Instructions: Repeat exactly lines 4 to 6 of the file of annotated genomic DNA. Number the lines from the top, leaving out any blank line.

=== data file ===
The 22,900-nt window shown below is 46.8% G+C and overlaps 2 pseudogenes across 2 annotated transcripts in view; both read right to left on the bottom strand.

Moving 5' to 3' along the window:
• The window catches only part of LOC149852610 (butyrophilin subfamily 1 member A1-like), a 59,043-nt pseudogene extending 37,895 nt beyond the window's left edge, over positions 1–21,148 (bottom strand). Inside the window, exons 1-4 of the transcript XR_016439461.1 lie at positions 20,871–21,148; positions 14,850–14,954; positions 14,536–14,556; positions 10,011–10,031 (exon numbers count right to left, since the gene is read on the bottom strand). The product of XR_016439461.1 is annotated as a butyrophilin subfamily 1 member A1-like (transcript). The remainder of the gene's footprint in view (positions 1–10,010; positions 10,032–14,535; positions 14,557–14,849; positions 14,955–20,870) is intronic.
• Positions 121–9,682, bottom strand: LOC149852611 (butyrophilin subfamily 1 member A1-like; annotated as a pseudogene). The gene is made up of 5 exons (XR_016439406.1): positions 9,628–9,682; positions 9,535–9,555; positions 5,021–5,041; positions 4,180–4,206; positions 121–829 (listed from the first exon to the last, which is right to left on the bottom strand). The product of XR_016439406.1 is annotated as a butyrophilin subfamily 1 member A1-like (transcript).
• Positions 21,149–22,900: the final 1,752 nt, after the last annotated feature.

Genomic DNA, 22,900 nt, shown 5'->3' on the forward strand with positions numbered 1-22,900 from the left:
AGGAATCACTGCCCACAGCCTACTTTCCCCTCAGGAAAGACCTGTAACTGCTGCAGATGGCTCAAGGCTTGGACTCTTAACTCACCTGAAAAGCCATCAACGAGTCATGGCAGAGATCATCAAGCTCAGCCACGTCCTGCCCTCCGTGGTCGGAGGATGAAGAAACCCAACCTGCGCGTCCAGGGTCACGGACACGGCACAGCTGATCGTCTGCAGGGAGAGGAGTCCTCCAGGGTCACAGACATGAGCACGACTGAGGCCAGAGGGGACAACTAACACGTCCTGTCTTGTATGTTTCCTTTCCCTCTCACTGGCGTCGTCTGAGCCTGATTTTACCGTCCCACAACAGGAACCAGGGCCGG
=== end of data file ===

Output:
• Positions 121–9,682, bottom strand: LOC149852611 (butyrophilin subfamily 1 member A1-like; annotated as a pseudogene). The gene is made up of 5 exons (XR_016439406.1): positions 9,628–9,682; positions 9,535–9,555; positions 5,021–5,041; positions 4,180–4,206; positions 121–829 (listed from the first exon to the last, which is right to left on the bottom strand). The product of XR_016439406.1 is annotated as a butyrophilin subfamily 1 member A1-like (transcript).
• Positions 21,149–22,900: the final 1,752 nt, after the last annotated feature.

Genomic DNA, 22,900 nt, shown 5'->3' on the forward strand with positions numbered 1-22,900 from the left: